Now if I didn’t have to review this album for my uni mark, I’d have backed out at the point vocalist Matty Vant so poetically articulates the relationship between the US and UK by singing “You’re from England well, “Hello there my brother” Keep sucking my dick, while my friend fucks your mother”. Dumb Blood has a forty-minute cringe-inducing shot a jumping on the #woke bandwagon.

On Put Down Your Guns, Vant sings, “Middle-class fools, self centred rich. Brainwashed villains that poison the sick” it’s about as punk as that mate you have that adorns their uni walls with a Communist flag. Are We Free? bloats the entire album at a staggering seven minutes that never really builds to anything.

When Vant ditch the pseudo-punk flag it drawers some pretty decent results, highlight of the album ,Parking Lot, is a has-blinder of a bridge and sees them really showing their teeth with regards to guitar work. Do You Know Me? isn’t musically worlds apart from Parking Lot, but does just enough thanks to a nice solo to stand in it’s own right has a standout track.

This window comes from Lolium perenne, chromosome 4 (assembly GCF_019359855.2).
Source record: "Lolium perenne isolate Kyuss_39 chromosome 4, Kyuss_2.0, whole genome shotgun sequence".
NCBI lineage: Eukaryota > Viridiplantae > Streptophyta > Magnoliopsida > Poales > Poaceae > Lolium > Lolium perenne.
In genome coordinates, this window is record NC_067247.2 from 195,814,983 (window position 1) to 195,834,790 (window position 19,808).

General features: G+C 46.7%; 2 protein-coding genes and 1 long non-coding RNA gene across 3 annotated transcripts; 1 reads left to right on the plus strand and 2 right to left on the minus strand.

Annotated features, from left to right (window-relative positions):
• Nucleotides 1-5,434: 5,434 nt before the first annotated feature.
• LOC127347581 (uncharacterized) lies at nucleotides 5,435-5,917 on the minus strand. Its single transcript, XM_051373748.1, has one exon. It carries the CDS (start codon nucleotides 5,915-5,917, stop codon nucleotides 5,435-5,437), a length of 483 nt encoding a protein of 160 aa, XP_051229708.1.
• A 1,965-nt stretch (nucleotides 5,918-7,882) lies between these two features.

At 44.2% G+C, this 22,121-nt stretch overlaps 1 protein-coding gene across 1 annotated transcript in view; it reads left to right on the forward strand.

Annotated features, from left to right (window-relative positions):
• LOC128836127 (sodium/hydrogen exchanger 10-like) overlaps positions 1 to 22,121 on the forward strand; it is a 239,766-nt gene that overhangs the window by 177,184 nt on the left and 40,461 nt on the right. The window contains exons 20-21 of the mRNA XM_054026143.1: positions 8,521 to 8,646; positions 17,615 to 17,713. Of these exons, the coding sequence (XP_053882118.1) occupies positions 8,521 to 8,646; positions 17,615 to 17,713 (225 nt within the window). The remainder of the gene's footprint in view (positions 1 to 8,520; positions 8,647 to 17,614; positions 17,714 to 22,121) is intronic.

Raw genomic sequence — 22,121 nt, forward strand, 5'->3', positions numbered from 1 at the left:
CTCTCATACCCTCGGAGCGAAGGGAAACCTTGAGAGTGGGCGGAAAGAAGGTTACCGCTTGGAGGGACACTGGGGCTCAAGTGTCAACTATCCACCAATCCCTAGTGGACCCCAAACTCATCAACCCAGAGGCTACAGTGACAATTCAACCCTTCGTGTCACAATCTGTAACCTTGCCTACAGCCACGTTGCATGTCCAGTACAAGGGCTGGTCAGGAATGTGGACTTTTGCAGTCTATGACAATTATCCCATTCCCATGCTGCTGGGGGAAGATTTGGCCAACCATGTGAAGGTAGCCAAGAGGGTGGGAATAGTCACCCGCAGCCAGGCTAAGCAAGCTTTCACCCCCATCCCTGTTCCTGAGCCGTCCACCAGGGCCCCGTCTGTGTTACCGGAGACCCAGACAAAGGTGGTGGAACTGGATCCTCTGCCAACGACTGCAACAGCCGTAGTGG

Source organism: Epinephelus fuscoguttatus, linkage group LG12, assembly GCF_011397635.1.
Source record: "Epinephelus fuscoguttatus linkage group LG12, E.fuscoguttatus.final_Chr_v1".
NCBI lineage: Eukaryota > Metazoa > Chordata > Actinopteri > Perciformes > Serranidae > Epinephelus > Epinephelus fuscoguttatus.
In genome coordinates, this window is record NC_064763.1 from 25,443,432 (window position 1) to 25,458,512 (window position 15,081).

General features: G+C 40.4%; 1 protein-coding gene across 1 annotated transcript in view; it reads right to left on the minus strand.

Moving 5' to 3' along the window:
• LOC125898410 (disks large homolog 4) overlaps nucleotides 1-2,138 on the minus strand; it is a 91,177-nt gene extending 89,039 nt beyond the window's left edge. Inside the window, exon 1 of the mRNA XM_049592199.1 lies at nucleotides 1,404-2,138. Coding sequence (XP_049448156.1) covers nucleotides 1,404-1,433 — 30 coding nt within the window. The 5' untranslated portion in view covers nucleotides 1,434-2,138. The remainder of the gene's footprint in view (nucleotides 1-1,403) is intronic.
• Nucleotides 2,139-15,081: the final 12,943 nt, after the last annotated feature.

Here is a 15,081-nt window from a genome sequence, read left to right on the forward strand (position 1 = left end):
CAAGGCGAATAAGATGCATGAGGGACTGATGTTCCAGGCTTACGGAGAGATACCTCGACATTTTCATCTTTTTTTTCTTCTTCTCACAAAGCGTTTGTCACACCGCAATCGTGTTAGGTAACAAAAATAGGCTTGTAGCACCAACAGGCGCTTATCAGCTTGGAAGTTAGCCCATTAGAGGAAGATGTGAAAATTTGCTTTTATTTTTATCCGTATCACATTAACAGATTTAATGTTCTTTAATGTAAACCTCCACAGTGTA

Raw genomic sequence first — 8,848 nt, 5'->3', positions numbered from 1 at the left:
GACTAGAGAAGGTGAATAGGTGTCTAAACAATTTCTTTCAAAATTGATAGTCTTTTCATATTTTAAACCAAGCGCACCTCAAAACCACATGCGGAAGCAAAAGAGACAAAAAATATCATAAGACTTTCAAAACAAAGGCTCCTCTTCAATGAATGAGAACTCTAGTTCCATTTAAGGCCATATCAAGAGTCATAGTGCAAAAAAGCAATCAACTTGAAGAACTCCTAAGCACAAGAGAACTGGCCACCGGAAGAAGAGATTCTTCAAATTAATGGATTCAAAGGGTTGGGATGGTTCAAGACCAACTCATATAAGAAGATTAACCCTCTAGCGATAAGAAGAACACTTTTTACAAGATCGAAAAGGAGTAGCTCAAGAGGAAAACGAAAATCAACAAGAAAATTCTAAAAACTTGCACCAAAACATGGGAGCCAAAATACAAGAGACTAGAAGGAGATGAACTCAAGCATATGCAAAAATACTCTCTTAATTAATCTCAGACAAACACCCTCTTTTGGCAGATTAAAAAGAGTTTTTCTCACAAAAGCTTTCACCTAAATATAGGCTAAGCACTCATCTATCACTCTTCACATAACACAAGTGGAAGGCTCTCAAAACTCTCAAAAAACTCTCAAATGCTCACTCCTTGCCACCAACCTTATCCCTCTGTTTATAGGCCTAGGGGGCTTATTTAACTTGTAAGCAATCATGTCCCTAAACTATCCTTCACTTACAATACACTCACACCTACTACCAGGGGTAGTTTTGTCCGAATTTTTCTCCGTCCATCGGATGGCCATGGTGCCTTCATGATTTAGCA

On the whole, Dumb Blood excels musically and can at times be pretty engaging, however lyrically it’s like a car crash. Vant quite admirably seem more than happy to stand proud about what the believe in but it does feel like these sentiments could be left at the beer garden they belong in.

Words by Jack Winstanley

[FEATURE] MENTAL HEALTH IS NOT A MEME

Features

Mental illness is not exactly uncommon. According to the Mental Health Foundation, one in four people will experience a mental health problem in their lifetime and mental illness makes up 28% of all diseases in the world – the biggest by far. Going by this, several people you know will have suffered with a mental illness. It could be your mother, your brother, your cousin or your best friend. It could even be you. So why are we so insensitive when it comes to celebrities and mental health?